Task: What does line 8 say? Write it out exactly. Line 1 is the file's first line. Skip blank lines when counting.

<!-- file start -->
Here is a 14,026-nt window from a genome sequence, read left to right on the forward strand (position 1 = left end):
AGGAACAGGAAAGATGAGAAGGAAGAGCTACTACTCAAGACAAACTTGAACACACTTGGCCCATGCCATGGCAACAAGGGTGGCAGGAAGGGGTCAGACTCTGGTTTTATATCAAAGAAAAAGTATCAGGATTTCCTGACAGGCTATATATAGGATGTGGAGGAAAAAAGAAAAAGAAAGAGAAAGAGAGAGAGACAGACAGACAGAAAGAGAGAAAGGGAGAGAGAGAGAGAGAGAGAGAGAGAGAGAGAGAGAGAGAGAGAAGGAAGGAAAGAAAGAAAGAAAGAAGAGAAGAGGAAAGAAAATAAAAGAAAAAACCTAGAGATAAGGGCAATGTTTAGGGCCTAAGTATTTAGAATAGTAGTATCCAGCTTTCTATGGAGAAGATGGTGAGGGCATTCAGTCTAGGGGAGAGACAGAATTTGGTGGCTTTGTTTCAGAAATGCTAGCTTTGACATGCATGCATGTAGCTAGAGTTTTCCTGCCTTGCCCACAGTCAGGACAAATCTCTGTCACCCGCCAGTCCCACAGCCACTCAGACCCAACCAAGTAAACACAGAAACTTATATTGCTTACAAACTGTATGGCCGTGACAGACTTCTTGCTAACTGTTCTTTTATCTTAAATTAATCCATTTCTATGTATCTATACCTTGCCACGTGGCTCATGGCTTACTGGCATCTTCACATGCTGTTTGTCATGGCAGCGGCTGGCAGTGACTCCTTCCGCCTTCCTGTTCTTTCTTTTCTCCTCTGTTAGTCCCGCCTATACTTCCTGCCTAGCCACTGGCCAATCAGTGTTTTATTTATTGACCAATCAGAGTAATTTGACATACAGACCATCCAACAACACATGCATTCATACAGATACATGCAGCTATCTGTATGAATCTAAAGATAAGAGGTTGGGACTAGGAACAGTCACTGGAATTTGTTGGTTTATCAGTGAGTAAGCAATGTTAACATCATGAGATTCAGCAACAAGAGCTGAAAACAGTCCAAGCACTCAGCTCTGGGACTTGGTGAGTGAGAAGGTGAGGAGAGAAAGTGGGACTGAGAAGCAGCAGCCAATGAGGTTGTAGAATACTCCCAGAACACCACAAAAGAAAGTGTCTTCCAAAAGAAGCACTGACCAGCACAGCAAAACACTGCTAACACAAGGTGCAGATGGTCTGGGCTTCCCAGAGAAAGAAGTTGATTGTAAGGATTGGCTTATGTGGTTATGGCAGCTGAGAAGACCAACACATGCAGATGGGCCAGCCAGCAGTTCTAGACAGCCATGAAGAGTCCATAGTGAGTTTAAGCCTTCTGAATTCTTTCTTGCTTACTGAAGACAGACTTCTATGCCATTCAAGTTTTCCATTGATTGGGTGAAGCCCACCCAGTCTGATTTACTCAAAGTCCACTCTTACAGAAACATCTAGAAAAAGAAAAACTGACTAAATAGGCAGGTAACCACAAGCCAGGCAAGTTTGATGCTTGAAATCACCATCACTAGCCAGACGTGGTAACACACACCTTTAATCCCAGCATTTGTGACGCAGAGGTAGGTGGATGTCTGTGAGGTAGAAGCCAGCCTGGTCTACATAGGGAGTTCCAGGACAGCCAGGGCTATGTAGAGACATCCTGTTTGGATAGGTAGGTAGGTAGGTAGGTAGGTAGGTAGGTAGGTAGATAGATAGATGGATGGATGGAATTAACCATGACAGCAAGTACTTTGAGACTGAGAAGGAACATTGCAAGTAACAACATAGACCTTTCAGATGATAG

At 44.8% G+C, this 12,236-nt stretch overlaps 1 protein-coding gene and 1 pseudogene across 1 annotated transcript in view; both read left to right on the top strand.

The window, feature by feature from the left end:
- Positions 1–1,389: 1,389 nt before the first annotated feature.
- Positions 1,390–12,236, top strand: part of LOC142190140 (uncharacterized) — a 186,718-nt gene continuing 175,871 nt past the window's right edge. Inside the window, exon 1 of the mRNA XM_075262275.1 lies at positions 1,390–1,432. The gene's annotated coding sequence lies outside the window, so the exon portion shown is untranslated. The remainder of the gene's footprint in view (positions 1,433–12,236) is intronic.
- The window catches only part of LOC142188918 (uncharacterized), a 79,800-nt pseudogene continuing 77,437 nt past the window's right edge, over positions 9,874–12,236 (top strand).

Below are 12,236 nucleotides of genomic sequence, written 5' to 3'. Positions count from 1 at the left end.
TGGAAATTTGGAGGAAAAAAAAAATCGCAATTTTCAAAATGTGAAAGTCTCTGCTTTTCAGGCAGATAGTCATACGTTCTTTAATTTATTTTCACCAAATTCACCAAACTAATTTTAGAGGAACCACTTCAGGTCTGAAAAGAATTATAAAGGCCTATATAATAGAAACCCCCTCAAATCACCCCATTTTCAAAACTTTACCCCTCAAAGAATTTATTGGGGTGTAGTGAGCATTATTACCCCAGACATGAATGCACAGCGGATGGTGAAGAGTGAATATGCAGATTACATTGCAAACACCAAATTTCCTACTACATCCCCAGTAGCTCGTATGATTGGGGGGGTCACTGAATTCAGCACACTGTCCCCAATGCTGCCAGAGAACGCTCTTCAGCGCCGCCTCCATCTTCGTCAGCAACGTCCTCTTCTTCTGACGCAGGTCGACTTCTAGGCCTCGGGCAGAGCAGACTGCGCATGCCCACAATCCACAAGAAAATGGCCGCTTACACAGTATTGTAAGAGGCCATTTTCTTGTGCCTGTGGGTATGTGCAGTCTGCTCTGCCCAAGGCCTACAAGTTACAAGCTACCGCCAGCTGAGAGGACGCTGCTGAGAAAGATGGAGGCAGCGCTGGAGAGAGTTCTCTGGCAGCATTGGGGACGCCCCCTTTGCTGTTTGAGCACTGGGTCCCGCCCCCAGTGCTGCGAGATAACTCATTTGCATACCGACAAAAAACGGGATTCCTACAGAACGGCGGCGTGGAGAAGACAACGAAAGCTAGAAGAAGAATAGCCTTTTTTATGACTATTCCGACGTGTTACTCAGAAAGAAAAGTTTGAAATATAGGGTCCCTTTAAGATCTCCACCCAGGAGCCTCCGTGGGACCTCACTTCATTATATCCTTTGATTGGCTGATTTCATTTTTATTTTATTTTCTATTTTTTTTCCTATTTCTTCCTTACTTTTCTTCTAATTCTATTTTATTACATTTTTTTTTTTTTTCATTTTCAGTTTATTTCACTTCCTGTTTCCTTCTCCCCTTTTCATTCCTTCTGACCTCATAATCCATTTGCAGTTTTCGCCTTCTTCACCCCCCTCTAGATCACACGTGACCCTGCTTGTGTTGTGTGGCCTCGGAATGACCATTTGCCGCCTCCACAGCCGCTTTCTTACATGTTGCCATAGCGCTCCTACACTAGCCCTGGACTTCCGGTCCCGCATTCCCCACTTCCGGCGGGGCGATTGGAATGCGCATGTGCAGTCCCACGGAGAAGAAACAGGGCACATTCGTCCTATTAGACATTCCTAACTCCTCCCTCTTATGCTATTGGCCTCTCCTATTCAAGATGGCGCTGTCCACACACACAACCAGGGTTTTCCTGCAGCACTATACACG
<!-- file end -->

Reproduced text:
Below are 12,236 nucleotides of genomic sequence, written 5' to 3'. Positions count from 1 at the left end.